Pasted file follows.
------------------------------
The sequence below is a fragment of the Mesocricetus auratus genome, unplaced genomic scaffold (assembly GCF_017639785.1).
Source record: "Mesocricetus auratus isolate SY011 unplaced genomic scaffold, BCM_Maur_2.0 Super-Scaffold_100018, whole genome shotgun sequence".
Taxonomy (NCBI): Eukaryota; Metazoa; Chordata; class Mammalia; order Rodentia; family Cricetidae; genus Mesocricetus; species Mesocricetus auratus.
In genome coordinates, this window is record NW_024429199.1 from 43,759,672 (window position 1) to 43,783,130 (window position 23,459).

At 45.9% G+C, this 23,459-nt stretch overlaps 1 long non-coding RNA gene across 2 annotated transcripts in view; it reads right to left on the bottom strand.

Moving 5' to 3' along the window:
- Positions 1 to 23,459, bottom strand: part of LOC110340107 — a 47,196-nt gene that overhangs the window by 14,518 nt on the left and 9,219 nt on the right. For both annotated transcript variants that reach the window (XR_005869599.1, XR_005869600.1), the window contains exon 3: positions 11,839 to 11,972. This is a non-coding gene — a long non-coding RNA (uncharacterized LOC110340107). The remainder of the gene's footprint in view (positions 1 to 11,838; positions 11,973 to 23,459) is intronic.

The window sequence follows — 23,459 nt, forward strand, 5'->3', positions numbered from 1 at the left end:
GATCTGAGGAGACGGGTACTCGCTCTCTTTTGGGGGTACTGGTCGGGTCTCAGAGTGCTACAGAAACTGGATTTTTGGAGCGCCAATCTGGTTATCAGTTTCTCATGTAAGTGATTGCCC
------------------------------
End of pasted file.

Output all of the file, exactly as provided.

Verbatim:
The sequence below is a fragment of the Mesocricetus auratus genome, unplaced genomic scaffold (assembly GCF_017639785.1).
Source record: "Mesocricetus auratus isolate SY011 unplaced genomic scaffold, BCM_Maur_2.0 Super-Scaffold_100018, whole genome shotgun sequence".
Taxonomy (NCBI): Eukaryota; Metazoa; Chordata; class Mammalia; order Rodentia; family Cricetidae; genus Mesocricetus; species Mesocricetus auratus.
In genome coordinates, this window is record NW_024429199.1 from 43,759,672 (window position 1) to 43,783,130 (window position 23,459).

At 45.9% G+C, this 23,459-nt stretch overlaps 1 long non-coding RNA gene across 2 annotated transcripts in view; it reads right to left on the bottom strand.

Moving 5' to 3' along the window:
- Positions 1 to 23,459, bottom strand: part of LOC110340107 — a 47,196-nt gene that overhangs the window by 14,518 nt on the left and 9,219 nt on the right. For both annotated transcript variants that reach the window (XR_005869599.1, XR_005869600.1), the window contains exon 3: positions 11,839 to 11,972. This is a non-coding gene — a long non-coding RNA (uncharacterized LOC110340107). The remainder of the gene's footprint in view (positions 1 to 11,838; positions 11,973 to 23,459) is intronic.

The window sequence follows — 23,459 nt, forward strand, 5'->3', positions numbered from 1 at the left end:
GATCTGAGGAGACGGGTACTCGCTCTCTTTTGGGGGTACTGGTCGGGTCTCAGAGTGCTACAGAAACTGGATTTTTGGAGCGCCAATCTGGTTATCAGTTTCTCATGTAAGTGATTGCCC